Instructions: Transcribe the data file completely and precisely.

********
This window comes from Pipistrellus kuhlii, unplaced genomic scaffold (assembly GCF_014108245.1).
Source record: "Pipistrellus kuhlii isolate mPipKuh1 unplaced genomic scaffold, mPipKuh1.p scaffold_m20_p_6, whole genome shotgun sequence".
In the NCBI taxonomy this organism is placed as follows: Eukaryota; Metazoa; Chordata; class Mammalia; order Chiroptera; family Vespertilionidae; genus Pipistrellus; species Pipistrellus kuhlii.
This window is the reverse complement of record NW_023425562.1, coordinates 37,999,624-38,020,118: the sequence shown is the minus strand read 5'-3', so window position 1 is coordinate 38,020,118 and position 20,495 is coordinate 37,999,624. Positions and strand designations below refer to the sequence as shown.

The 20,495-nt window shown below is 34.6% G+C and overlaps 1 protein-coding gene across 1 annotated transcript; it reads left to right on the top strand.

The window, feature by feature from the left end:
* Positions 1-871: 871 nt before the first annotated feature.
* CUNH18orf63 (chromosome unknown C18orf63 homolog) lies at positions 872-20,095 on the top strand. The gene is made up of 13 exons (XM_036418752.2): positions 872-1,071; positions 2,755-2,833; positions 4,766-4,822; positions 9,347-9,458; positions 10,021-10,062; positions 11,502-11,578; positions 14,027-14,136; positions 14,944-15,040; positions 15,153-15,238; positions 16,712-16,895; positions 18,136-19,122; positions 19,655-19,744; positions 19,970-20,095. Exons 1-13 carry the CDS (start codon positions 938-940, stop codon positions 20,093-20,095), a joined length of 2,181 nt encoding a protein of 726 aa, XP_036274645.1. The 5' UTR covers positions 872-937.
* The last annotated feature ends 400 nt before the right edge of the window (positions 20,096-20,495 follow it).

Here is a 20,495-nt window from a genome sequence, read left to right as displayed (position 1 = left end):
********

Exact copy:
This window comes from Pipistrellus kuhlii, unplaced genomic scaffold (assembly GCF_014108245.1).
Source record: "Pipistrellus kuhlii isolate mPipKuh1 unplaced genomic scaffold, mPipKuh1.p scaffold_m20_p_6, whole genome shotgun sequence".
In the NCBI taxonomy this organism is placed as follows: Eukaryota; Metazoa; Chordata; class Mammalia; order Chiroptera; family Vespertilionidae; genus Pipistrellus; species Pipistrellus kuhlii.
This window is the reverse complement of record NW_023425562.1, coordinates 37,999,624-38,020,118: the sequence shown is the minus strand read 5'-3', so window position 1 is coordinate 38,020,118 and position 20,495 is coordinate 37,999,624. Positions and strand designations below refer to the sequence as shown.

The 20,495-nt window shown below is 34.6% G+C and overlaps 1 protein-coding gene across 1 annotated transcript; it reads left to right on the top strand.

The window, feature by feature from the left end:
* Positions 1-871: 871 nt before the first annotated feature.
* CUNH18orf63 (chromosome unknown C18orf63 homolog) lies at positions 872-20,095 on the top strand. The gene is made up of 13 exons (XM_036418752.2): positions 872-1,071; positions 2,755-2,833; positions 4,766-4,822; positions 9,347-9,458; positions 10,021-10,062; positions 11,502-11,578; positions 14,027-14,136; positions 14,944-15,040; positions 15,153-15,238; positions 16,712-16,895; positions 18,136-19,122; positions 19,655-19,744; positions 19,970-20,095. Exons 1-13 carry the CDS (start codon positions 938-940, stop codon positions 20,093-20,095), a joined length of 2,181 nt encoding a protein of 726 aa, XP_036274645.1. The 5' UTR covers positions 872-937.
* The last annotated feature ends 400 nt before the right edge of the window (positions 20,096-20,495 follow it).

Here is a 20,495-nt window from a genome sequence, read left to right as displayed (position 1 = left end):